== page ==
Don't Forget about the Studs and Dowels
While the cylinder is off it is advisable to remove the studs from the cases as well as the dowels and inspect these for any rust or deformation, replacing any rusted studs and nuts or deformed dowels.
Note: When reinstalling the studs or dowels to the case, be sure to apply anti-seize to the threads where they enter the case, as well as apply a very light coating of anti-seize to the dowels before insertion.
Begin inspecting the cylinder (AKA Barrell or Jug), by removing any studs so the threads of the studs where they're threaded into the cylinder can be coated with anti-seize.
Next remove all of the other parts attached (Including the intake manifold and reeds if it's not case reed induction), as well as all of the powervalve pieces so they can be cleaned as this will better allow you to clean and inspect the bore of the cylinder for any scratches, gouging, cracks or other anomalies.
Powervalve's can be tricky if you don't have a factory service manual specific to the motorcycle as this is where they really come in handy.
If during disassembly you're unsure about anything, to avoid any problems upon reassembly, be sure to disassemble the powervalve while paying Close Attention to any timing and alignment marks or dots and lay all the pieces out exactly as they are removed.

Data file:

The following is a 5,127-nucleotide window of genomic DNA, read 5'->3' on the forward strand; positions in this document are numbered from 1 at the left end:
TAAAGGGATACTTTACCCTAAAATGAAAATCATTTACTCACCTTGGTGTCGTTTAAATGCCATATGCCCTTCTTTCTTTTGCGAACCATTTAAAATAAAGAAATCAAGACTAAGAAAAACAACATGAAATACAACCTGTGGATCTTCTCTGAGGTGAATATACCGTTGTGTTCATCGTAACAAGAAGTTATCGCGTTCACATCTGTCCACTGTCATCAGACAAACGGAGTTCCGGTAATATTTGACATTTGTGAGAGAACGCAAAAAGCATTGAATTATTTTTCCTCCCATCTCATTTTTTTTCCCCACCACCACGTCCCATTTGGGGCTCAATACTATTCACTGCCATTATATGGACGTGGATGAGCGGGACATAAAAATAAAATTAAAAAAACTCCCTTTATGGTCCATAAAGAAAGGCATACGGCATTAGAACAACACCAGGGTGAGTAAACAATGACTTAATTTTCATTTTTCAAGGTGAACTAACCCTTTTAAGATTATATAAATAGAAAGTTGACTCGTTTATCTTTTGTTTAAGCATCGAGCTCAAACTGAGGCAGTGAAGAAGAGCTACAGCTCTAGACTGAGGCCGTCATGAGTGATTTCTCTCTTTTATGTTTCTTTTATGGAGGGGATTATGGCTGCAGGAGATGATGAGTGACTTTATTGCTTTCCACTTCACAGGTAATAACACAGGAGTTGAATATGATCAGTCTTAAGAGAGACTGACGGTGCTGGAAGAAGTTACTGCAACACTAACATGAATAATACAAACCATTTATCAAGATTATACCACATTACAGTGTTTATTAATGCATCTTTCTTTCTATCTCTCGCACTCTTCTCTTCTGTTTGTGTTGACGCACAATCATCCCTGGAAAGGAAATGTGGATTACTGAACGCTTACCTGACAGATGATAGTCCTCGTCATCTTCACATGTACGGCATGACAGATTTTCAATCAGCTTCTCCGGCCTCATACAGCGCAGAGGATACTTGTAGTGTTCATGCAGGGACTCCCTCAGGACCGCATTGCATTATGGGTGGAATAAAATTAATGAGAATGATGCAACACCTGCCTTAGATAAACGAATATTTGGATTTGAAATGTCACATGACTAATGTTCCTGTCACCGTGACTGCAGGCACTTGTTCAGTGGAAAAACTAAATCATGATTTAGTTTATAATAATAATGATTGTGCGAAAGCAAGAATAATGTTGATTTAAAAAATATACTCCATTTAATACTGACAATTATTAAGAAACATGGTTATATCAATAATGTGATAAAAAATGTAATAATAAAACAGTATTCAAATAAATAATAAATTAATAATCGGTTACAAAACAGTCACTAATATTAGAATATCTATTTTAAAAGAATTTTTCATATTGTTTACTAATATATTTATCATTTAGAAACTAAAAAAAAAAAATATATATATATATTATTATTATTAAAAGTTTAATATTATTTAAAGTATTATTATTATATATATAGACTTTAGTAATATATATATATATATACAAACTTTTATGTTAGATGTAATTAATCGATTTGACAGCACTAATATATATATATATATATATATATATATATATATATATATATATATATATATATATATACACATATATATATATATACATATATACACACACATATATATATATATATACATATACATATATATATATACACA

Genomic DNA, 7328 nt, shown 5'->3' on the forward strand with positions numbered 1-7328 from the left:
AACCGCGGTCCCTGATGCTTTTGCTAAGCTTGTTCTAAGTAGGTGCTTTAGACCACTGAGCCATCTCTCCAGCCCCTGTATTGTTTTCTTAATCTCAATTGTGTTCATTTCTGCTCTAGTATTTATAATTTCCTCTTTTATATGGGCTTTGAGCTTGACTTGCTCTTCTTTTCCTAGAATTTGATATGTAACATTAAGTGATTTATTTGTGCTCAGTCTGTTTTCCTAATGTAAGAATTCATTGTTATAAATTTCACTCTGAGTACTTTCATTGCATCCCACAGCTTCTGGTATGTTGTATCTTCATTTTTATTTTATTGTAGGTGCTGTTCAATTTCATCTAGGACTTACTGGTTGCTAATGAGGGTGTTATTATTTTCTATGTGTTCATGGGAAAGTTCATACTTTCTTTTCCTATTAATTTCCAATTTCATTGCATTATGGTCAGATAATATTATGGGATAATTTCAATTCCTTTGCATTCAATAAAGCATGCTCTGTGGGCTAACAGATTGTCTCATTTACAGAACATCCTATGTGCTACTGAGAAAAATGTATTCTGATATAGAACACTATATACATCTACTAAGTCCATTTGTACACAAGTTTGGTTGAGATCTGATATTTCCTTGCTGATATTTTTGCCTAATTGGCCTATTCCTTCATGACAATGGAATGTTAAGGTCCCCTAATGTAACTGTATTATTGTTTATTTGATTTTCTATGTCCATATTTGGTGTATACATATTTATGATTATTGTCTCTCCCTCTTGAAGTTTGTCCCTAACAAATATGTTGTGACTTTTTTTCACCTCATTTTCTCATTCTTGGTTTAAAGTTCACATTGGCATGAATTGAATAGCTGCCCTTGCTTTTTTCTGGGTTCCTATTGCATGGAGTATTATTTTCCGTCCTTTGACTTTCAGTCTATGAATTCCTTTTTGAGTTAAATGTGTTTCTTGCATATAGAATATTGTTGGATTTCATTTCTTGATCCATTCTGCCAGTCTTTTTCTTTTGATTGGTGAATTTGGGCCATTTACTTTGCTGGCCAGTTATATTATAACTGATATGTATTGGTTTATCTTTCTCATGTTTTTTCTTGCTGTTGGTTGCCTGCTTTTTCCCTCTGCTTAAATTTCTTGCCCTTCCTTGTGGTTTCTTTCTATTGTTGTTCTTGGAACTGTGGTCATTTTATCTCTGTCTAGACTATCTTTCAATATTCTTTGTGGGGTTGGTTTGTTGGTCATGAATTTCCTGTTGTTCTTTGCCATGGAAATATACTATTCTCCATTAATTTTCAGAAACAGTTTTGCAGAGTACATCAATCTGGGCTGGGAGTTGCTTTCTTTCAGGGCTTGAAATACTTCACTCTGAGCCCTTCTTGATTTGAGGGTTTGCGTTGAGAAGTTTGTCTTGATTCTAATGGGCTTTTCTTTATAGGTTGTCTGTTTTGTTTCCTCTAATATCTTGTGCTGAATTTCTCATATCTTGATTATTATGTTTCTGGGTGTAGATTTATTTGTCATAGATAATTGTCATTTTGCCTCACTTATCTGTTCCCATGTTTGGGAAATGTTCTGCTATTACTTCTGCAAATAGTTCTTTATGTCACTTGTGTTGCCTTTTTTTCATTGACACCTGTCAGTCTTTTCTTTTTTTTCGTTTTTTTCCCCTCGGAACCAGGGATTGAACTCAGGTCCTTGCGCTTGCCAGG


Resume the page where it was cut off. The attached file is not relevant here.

The cylinder is an extremely precision part and in order for it to seal combustion gasses properly, it needs to be free of any irregular scratches or blemishes within the bore, along with it needs a proper crosshatch pattern on the cylinder walls to enable the piston rings to seal.
Over time the high and low points of these cross hatches wear and are covered over by combustion residue and burnt oil which doesn't allow the rings to seal properly and the engine begins to lose power, which coincidently brings us to right here.
Once the cylinder is clear of all the external pieces and all of the powervalve pieces have been removed, it's best to run a brush hone through the bore before inspecting it, then with a clean and dry cylinder, hold the cylinder up to a light source and look through it.
If there are any vertical scratches (or worse) in the cylinder bore, the cylinder must be repaired to work properly but there come differences in the way to handle this as it's important before going any further to determine if you have a plated or sleeved cylinder.How Do I Know If I Have A Sleeve or Plated Cylinder?
Differentiating a plated from non-plated cast iron sleeve in some cylinders can be difficult to an untrained eye but if you place a magnet in the bore of the cylinder and it does NOT stick, this would indicate that you will be working with a plated cylinder. This means this cylinder has not been sleeved. However, There are cylinders which are plated, yet the magnet WILL stick but this is only due to the base material attracting the magnet.